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Are logic gates, one shots, truth tables, etc consistent across all manufacturers or are there sometimes variance among them?

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    \$\begingroup\$ You're certainly approaching this question all wrong! You've dropped a lot of buzzwords relating to a wide variety of topics, without conveying what it is you're actually trying to accomplish. Try asking just one question at a time. \$\endgroup\$ – Dave Tweed Mar 30 '16 at 12:44
  • \$\begingroup\$ @ Dave Tweed- Trying to be more precise. \$\endgroup\$ – inbinder Mar 31 '16 at 18:15
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Knowledge of Digital Logic underpins knowledge of Digital Electronics, but in practice you have to understand more than just the basics. the reference to "our logic works on falling edge," is almost certainly a reference to synchronous digital design, wherein for the most part, unclocked or asynchronous logic is frowned upon and/or otherwise abstracted away from your concerns as a designer.

Do you know what I mean when I say "synchronous digital design?" Do you know what an "edge triggered flop" is? What about different CMOS vs. TTL vs. ECL logic? The concepts of Digital Logic are the fundamental building blocks upon which almost all understanding of electronics rests, but knowing truth tables may or may not be enough, depending on whether you are doing VLSI chip design, FPGA design, Embedded control system design, or what have you. Underneath those ones and zeros are voltages, currents, charges, resistances, inductances, and capacitances.

1 AND 1 equals 1 but (CMOS 1) AND (PECL 1) almost certainly doesn't equal (CMOS 1).

If you are learning out of necessity, I would just continue down the rabbit hole. The vast amount of practice in the electronics domain forbids one from "knowing everything" and demands that you tinker and learn what you need to know today, try to reuse it tomorrow, but recognize that something new is almost certainly going to pop up.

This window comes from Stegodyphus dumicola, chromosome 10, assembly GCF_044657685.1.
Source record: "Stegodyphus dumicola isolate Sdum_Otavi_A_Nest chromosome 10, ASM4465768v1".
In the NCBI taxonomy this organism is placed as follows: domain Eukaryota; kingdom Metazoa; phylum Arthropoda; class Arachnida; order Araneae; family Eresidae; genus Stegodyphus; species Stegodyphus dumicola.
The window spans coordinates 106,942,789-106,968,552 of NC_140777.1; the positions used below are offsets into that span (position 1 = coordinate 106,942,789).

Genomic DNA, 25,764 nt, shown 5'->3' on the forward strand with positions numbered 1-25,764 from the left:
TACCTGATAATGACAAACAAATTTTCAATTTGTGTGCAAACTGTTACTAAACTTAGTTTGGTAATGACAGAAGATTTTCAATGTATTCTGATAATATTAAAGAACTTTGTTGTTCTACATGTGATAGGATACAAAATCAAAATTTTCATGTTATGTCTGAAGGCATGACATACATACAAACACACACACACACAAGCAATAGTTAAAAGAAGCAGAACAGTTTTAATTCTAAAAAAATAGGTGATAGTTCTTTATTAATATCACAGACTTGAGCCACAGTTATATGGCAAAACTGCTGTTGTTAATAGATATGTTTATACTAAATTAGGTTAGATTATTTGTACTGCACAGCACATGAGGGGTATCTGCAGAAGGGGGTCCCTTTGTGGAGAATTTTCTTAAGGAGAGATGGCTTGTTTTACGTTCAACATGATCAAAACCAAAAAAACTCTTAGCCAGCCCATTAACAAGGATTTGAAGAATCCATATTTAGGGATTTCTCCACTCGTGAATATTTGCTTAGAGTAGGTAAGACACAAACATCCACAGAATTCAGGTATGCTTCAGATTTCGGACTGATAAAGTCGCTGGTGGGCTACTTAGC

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  • \$\begingroup\$ @Jotorious--It is indeed a rabbit hole. Apologize for casting such a wide net. \$\endgroup\$ – inbinder Mar 31 '16 at 23:26
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I don't know what your area of expertise is, perhaps software (as you went in via API/Guis)?

Consider a communication stack, with the lowest layer being the transmission of bits, and higher layers establishing networks, guarranteed delivery, and yet higher layers doing something useful at the app level. Few designers would work over more than a few levels, and then not at the same time. The point of layering is to reduce the context you need to do useful work.

Digital electronics has a broadly similar layered structure. Within the chips are transisitors, then gates. Small ICs might provide just these function, but they can be built into bigger ICs, providing higher level functions like RAMs and multipliers, which go into DSP devices and SoC devices. These are so complex, that to use them, you have to abstract out the interface as perhaps registers (the lowest practical level) or messages, or an operating system. Again, attempts to work on or understand more than the current layer, plus the ones above and below for the interface specification, may be doomed to confusion.

Recognise there is a some sort of layering hieracrchy (it's nowhere near as well defined as for instance the 7 later OSI comms one), when you get some information, try to figure out what sort of layer it's about, then try to figure out the interfaces up and down one level.

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